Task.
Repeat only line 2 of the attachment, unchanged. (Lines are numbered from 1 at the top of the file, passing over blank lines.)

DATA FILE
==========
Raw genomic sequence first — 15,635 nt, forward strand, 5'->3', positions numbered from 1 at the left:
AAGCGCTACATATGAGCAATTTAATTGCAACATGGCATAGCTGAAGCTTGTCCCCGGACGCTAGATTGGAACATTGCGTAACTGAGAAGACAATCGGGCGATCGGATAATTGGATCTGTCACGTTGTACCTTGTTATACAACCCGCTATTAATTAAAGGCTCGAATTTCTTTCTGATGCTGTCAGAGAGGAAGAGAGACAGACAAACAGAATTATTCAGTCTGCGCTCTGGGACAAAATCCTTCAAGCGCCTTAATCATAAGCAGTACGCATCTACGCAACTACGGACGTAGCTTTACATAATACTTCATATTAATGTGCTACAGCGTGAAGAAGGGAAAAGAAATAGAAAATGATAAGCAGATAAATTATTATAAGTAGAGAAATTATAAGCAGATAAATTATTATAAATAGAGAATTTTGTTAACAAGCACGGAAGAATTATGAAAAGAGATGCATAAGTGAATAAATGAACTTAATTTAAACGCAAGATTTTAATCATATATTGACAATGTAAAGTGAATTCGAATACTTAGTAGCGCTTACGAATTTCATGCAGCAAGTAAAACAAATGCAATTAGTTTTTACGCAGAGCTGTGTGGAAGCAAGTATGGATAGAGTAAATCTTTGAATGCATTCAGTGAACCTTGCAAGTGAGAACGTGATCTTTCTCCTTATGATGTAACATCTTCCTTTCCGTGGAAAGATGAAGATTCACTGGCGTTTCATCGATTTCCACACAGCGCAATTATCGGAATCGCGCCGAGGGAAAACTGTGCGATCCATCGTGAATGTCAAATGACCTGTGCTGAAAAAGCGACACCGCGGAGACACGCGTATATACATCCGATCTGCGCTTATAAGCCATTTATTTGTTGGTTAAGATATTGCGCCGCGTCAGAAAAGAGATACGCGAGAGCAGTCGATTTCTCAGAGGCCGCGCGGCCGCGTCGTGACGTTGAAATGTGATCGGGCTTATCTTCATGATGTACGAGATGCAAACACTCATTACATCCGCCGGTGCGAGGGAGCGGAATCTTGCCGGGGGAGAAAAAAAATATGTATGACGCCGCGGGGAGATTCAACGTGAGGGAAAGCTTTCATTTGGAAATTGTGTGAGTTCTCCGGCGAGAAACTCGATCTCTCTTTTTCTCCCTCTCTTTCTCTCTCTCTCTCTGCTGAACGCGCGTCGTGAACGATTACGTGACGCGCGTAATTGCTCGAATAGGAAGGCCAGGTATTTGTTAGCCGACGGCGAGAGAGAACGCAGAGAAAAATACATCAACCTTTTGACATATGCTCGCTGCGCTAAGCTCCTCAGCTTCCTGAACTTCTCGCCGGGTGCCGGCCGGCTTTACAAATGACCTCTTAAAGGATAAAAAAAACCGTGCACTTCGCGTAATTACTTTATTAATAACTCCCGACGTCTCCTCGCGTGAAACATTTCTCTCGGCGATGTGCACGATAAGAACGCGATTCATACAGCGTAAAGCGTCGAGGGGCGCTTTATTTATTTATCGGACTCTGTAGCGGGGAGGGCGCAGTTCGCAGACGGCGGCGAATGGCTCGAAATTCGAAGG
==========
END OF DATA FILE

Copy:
AAGCGCTACATATGAGCAATTTAATTGCAACATGGCATAGCTGAAGCTTGTCCCCGGACGCTAGATTGGAACATTGCGTAACTGAGAAGACAATCGGGCGATCGGATAATTGGATCTGTCACGTTGTACCTTGTTATACAACCCGCTATTAATTAAAGGCTCGAATTTCTTTCTGATGCTGTCAGAGAGGAAGAGAGACAGACAAACAGAATTATTCAGTCTGCGCTCTGGGACAAAATCCTTCAAGCGCCTTAATCATAAGCAGTACGCATCTACGCAACTACGGACGTAGCTTTACATAATACTTCATATTAATGTGCTACAGCGTGAAGAAGGGAAAAGAAATAGAAAATGATAAGCAGATAAATTATTATAAGTAGAGAAATTATAAGCAGATAAATTATTATAAATAGAGAATTTTGTTAACAAGCACGGAAGAATTATGAAAAGAGATGCATAAGTGAATAAATGAACTTAATTTAAACGCAAGATTTTAATCATATATTGACAATGTAAAGTGAATTCGAATACTTAGTAGCGCTTACGAATTTCATGCAGCAAGTAAAACAAATGCAATTAGTTTTTACGCAGAGCTGTGTGGAAGCAAGTATGGATAGAGTAAATCTTTGAATGCATTCAGTGAACCTTGCAAGTGAGAACGTGATCTTTCTCCTTATGATGTAACATCTTCCTTTCCGTGGAAAGATGAAGATTCACTGGCGTTTCATCGATTTCCACACAGCGCAATTATCGGAATCGCGCCGAGGGAAAACTGTGCGATCCATCGTGAATGTCAAATGACCTGTGCTGAAAAAGCGACACCGCGGAGACACGCGTATATACATCCGATCTGCGCTTATAAGCCATTTATTTGTTGGTTAAGATATTGCGCCGCGTCAGAAAAGAGATACGCGAGAGCAGTCGATTTCTCAGAGGCCGCGCGGCCGCGTCGTGACGTTGAAATGTGATCGGGCTTATCTTCATGATGTACGAGATGCAAACACTCATTACATCCGCCGGTGCGAGGGAGCGGAATCTTGCCGGGGGAGAAAAAAAATATGTATGACGCCGCGGGGAGATTCAACGTGAGGGAAAGCTTTCATTTGGAAATTGTGTGAGTTCTCCGGCGAGAAACTCGATCTCTCTTTTTCTCCCTCTCTTTCTCTCTCTCTCTCTGCTGAACGCGCGTCGTGAACGATTACGTGACGCGCGTAATTGCTCGAATAGGAAGGCCAGGTATTTGTTAGCCGACGGCGAGAGAGAACGCAGAGAAAAATACATCAACCTTTTGACATATGCTCGCTGCGCTAAGCTCCTCAGCTTCCTGAACTTCTCGCCGGGTGCCGGCCGGCTTTACAAATGACCTCTTAAAGGATAAAAAAAACCGTGCACTTCGCGTAATTACTTTATTAATAACTCCCGACGTCTCCTCGCGTGAAACATTTCTCTCGGCGATGTGCACGATAAGAACGCGATTCATACAGCGTAAAGCGTCGAGGGGCGCTTTATTTATTTATCGGACTCTGTAGCGGGGAGGGCGCAGTTCGCAGACGGCGGCGAATGGCTCGAAATTCGAAGG